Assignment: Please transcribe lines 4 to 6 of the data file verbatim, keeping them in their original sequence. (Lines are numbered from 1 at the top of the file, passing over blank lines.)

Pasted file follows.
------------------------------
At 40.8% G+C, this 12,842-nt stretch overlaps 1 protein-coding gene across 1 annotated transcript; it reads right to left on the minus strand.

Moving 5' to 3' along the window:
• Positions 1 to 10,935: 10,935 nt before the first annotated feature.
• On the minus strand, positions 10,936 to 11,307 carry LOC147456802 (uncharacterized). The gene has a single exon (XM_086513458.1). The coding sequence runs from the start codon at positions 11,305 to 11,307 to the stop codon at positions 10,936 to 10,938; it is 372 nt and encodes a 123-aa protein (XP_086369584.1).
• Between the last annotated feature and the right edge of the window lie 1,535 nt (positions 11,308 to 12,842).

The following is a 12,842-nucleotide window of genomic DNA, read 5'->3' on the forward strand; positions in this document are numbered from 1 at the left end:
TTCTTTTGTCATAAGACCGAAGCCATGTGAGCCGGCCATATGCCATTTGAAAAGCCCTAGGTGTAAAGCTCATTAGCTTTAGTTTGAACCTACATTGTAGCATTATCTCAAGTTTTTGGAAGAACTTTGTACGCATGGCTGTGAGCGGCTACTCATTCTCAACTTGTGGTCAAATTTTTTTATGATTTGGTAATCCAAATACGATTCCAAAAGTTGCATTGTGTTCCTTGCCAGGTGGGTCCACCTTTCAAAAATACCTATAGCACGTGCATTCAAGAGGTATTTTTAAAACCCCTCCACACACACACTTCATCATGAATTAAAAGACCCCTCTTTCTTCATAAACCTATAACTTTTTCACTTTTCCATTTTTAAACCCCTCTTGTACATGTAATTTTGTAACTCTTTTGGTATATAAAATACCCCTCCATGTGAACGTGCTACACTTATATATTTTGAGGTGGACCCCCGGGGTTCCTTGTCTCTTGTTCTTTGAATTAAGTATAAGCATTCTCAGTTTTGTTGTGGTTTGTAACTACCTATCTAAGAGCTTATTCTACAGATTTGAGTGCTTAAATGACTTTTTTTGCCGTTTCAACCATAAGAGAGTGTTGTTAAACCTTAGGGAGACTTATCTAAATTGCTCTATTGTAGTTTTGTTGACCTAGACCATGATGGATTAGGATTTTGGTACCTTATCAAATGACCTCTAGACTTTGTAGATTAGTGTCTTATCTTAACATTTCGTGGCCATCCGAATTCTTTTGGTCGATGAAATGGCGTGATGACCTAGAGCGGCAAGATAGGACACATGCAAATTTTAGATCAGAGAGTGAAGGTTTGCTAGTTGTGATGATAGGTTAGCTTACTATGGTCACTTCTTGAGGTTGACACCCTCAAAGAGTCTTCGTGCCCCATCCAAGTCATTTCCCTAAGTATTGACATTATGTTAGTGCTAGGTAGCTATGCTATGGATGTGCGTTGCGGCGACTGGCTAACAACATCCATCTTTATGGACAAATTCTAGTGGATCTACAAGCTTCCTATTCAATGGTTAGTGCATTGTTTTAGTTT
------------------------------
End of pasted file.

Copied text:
• On the minus strand, positions 10,936 to 11,307 carry LOC147456802 (uncharacterized). The gene has a single exon (XM_086513458.1). The coding sequence runs from the start codon at positions 11,305 to 11,307 to the stop codon at positions 10,936 to 10,938; it is 372 nt and encodes a 123-aa protein (XP_086369584.1).
• Between the last annotated feature and the right edge of the window lie 1,535 nt (positions 11,308 to 12,842).

The following is a 12,842-nucleotide window of genomic DNA, read 5'->3' on the forward strand; positions in this document are numbered from 1 at the left end: